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AOC’s New AG271QG 27-Inch WQHD Gaming Monitor With NVIDIA G-SYNC Technology


But then the AOC is a little cheaper, and such shortcomings have diddly-squat to do with image quality, productivity, or gaming fun. So, you pays your money and you takes your choice. But the new AOC AGON AG271QG is certainly a very plausible new competitor in the performance 27-inch segment. jeremy Laird




AOC’s New AG271QG 27-Inch WQHD Gaming Monitor With NVIDIA G-SYNC Technology


Download Zip: https://www.google.com/url?q=https%3A%2F%2Furlcod.com%2F2u2hDO&sa=D&sntz=1&usg=AOvVaw0iLpsqJMcagTa9ThTpsDhc



The AOC AGON AG271QG is a WQHD(2560 x 1440) display based on an IPS like AHVA panel. The contrast ratio is rated at 1000:1, with a typical brightness rated at 350 cd/. Response time is rated at 4ms GtG and refresh rate is at 165Hz. This gaming monitor support Nvidia G-SYNC and ULMB.


The 27-inch AGON AG271QG is the ultimate display for high-performance gaming. NVIDIA G-SYNC technology and exceptional 165Hz refresh rates deliver ultra-smooth, stutter-free action. The IPS panel and QHD resolution ensure sharp, detailed imagery from every angle.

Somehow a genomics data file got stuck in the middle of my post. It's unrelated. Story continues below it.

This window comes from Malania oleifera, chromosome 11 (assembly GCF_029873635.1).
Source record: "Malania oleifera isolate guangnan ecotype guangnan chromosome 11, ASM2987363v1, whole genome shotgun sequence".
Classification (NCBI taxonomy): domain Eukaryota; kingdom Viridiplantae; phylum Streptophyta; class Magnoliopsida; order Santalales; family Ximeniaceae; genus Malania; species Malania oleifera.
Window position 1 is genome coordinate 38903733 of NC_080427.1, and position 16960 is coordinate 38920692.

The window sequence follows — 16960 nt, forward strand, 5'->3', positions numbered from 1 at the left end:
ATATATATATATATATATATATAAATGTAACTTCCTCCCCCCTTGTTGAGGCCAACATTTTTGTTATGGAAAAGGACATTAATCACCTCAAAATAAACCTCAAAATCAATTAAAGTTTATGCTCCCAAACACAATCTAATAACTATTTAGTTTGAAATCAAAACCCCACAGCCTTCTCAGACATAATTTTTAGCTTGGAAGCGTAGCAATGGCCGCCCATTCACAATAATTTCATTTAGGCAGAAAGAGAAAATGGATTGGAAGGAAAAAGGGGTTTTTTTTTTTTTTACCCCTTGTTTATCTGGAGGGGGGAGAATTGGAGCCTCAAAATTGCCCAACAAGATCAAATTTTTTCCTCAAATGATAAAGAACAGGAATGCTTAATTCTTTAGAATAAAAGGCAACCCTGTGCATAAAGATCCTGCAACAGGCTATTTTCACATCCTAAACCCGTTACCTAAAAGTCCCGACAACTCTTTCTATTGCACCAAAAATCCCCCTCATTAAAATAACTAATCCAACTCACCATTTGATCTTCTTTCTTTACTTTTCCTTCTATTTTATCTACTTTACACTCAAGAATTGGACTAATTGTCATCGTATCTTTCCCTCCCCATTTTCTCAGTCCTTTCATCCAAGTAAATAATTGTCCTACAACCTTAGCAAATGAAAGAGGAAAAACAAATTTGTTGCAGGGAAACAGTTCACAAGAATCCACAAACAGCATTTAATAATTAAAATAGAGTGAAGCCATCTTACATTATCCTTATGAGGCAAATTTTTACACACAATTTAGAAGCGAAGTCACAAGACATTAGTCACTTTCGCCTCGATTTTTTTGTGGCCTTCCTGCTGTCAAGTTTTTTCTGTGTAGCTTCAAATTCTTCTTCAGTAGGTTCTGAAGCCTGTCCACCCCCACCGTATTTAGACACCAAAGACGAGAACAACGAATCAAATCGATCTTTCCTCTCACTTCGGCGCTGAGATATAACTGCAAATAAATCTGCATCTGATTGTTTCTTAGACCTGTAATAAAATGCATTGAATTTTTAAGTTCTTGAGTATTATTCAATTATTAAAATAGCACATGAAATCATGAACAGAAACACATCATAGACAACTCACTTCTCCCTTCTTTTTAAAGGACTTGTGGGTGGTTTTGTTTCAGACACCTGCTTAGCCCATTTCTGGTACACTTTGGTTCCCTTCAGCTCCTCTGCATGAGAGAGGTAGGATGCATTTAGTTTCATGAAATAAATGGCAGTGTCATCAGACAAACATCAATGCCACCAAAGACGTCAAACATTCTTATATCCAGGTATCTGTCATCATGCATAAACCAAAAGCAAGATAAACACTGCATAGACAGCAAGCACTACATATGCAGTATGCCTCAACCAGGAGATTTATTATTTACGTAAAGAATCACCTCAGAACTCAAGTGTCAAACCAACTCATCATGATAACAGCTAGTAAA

The monitor has a reasonably understated (but still interesting) look for a gaming monitor. The bezels cover the panel border pretty much entirely, in contrast with some modern designs that feature a reasonably prominent panel border and a very slender outer bezel. The bottom bezel has a brushed texture effect whereas the remaining bezels are plain matte. The included stand offers excellent stability and is quite heavy-duty, comprising powder-coated metal with a forked stand base. As explored later, the screen surface used here is light matte anti-glare.


Unfortunately, my unit suffers from Backlight Bleed on exact 3 places. Note: This can differentiate within each individual unit. You also can take a look at the gaming monitor list to check if there are ratings from other users available.


The IPS Glow on the AOC (on my unit) is a bit worse than average on current AU-Optronics high refresh rate panels. Compared to other IPS panels the Glow, in general, is also bad. Compared to the Asus PG279Q otherwise, the IPS Glow is stool good. Note: Also the IPS Glow can strongly differ from each individual unit. In future I will try to order several units, to get better test results. Take a look at the gaming monitor list on Lim's Cave to find out if other users made a different experience within the IPS Glow.